Making Gains- Compound lifts | Health & Fitness | TORN
Making Gains- Compound lifts
    • Crydea [1917239]
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    Thread created on 18:39:44 - 25/04/15 (6 years ago)
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    Last replied 09:59:06 - 03/05/15 (6 years ago)
    My Personal Opinion

    'Compound exercises utilize multiple joints and muscle groups. These 'big' movements stimulate the body to grow as there is maximal muscle fibre recruitment along with high nervous system activation.'
    Correct form and not vanity lifting = injury free = more gains. Gains.

    The core of any good exercise program should be built around the 6 basic compound lifts:
    1) Front Squats
    2) Deadlifts
    3) Pullups & Chinups
    4) Incline Bench Press
    5) Military Press
    6) Rows
    I believe that by integrating these movements into the bulk of your workout you can, and will get bigger, stronger & faster.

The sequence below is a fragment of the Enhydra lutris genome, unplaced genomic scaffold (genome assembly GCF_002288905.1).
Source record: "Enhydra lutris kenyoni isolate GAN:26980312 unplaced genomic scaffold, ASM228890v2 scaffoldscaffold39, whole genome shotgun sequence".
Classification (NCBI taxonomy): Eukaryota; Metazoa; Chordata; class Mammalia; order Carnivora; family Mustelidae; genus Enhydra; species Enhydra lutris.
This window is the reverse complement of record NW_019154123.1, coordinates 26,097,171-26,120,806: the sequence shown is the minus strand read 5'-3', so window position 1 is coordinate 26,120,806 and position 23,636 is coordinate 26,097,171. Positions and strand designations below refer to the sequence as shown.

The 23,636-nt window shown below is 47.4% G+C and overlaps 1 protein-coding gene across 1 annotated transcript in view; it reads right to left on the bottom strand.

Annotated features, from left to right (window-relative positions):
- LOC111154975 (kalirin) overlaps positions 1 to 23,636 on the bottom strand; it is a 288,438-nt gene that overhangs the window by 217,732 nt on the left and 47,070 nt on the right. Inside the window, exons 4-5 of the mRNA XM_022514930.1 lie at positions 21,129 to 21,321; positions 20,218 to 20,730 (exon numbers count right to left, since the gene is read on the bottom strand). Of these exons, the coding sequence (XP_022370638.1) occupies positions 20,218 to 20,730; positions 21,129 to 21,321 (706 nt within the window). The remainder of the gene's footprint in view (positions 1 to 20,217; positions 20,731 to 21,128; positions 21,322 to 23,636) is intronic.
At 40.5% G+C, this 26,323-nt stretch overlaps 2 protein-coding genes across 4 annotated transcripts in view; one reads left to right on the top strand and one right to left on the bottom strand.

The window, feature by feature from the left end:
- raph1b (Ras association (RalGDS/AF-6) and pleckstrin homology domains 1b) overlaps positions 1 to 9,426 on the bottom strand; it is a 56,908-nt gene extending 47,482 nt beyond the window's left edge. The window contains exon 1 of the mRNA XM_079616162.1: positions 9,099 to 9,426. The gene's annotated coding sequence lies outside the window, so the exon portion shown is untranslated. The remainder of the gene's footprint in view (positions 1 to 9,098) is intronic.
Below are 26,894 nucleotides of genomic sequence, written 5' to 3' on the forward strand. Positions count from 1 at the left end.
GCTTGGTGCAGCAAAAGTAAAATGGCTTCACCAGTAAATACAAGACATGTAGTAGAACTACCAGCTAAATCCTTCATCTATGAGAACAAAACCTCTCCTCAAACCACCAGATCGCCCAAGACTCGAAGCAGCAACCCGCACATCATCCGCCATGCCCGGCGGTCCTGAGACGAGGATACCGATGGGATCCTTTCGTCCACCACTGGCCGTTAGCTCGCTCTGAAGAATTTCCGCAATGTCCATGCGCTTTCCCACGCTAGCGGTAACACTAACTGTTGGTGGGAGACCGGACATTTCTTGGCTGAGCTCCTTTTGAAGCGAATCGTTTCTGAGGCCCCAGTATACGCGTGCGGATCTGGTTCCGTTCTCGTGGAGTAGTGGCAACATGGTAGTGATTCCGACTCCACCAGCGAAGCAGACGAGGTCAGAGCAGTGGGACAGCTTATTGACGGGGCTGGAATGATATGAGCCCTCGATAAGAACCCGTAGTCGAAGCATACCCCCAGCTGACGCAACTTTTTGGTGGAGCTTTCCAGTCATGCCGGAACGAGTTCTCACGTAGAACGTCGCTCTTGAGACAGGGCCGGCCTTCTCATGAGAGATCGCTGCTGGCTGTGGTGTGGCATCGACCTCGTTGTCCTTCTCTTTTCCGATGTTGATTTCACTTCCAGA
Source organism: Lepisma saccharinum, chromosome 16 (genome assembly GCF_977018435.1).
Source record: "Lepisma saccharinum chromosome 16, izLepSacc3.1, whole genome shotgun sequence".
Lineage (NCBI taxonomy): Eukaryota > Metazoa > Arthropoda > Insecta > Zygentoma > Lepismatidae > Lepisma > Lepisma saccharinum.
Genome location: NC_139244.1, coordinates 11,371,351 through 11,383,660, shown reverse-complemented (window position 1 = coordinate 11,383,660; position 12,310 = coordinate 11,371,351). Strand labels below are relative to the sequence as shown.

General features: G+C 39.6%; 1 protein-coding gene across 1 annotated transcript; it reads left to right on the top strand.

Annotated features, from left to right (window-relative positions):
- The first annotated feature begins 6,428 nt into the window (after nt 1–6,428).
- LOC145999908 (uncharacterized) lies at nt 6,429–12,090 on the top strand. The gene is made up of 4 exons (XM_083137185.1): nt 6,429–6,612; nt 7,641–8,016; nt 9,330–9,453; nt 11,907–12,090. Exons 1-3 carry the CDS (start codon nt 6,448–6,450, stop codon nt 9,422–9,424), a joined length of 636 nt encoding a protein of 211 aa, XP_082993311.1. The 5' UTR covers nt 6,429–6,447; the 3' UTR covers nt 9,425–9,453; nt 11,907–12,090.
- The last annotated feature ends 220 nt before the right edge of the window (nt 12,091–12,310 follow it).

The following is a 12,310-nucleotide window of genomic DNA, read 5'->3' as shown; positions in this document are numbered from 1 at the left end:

1) Front Squats
    Front squats are my favourite variant of the squat. They are almost self-correcting, promote better depth and correctly allign the spinal column throughout the movement. Front squats facilitate core strength and in terms of position and mechanics they have an incredible carry over into other strength movements. For me personally I reap the most gains from the 10-12 rep range.
    If you can't front squat due to flexibility (or lack of) then back squats are more than a good enough compramise.

    2) Deadlifts
    Deadlifts are a full-body exercise that are brilliant. They widen and thicken the back, core and legs. They are also one of the best ways to guage a persons strength. Coupled with correct form they are great for building mass and strength. I work with higher repetitions around the 15 rep mark as I like to ensure my form is good to allow me to focus on the squeeze and contration of the muscle. Shredded.

    3) Pullups & Chinups)